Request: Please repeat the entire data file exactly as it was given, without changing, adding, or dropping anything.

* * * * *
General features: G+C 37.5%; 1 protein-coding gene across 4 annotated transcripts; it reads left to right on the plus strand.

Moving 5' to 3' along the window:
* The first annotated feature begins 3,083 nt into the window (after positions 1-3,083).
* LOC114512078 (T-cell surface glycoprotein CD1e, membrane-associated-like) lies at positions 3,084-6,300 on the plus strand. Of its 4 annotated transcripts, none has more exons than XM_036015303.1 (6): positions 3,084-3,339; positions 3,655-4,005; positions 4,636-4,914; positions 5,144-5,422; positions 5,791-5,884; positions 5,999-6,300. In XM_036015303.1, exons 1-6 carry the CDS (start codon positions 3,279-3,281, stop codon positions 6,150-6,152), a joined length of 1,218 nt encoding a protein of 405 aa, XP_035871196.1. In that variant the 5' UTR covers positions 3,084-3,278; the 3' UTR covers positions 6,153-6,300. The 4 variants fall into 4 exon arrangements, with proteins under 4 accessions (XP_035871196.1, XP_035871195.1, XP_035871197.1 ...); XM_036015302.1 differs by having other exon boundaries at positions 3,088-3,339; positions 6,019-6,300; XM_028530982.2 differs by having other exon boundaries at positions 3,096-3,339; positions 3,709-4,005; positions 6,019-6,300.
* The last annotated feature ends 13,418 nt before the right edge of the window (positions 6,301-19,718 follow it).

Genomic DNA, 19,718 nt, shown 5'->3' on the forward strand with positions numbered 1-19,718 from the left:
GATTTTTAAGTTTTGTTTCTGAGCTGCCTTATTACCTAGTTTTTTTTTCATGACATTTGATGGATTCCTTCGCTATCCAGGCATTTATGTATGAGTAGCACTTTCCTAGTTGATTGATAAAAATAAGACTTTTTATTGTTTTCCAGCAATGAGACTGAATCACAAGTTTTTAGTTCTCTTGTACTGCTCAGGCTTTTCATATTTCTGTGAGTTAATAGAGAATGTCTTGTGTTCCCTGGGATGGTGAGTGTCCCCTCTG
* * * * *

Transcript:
General features: G+C 37.5%; 1 protein-coding gene across 4 annotated transcripts; it reads left to right on the plus strand.

Moving 5' to 3' along the window:
* The first annotated feature begins 3,083 nt into the window (after positions 1-3,083).
* LOC114512078 (T-cell surface glycoprotein CD1e, membrane-associated-like) lies at positions 3,084-6,300 on the plus strand. Of its 4 annotated transcripts, none has more exons than XM_036015303.1 (6): positions 3,084-3,339; positions 3,655-4,005; positions 4,636-4,914; positions 5,144-5,422; positions 5,791-5,884; positions 5,999-6,300. In XM_036015303.1, exons 1-6 carry the CDS (start codon positions 3,279-3,281, stop codon positions 6,150-6,152), a joined length of 1,218 nt encoding a protein of 405 aa, XP_035871196.1. In that variant the 5' UTR covers positions 3,084-3,278; the 3' UTR covers positions 6,153-6,300. The 4 variants fall into 4 exon arrangements, with proteins under 4 accessions (XP_035871196.1, XP_035871195.1, XP_035871197.1 ...); XM_036015302.1 differs by having other exon boundaries at positions 3,088-3,339; positions 6,019-6,300; XM_028530982.2 differs by having other exon boundaries at positions 3,096-3,339; positions 3,709-4,005; positions 6,019-6,300.
* The last annotated feature ends 13,418 nt before the right edge of the window (positions 6,301-19,718 follow it).

Genomic DNA, 19,718 nt, shown 5'->3' on the forward strand with positions numbered 1-19,718 from the left:
GATTTTTAAGTTTTGTTTCTGAGCTGCCTTATTACCTAGTTTTTTTTTCATGACATTTGATGGATTCCTTCGCTATCCAGGCATTTATGTATGAGTAGCACTTTCCTAGTTGATTGATAAAAATAAGACTTTTTATTGTTTTCCAGCAATGAGACTGAATCACAAGTTTTTAGTTCTCTTGTACTGCTCAGGCTTTTCATATTTCTGTGAGTTAATAGAGAATGTCTTGTGTTCCCTGGGATGGTGAGTGTCCCCTCTG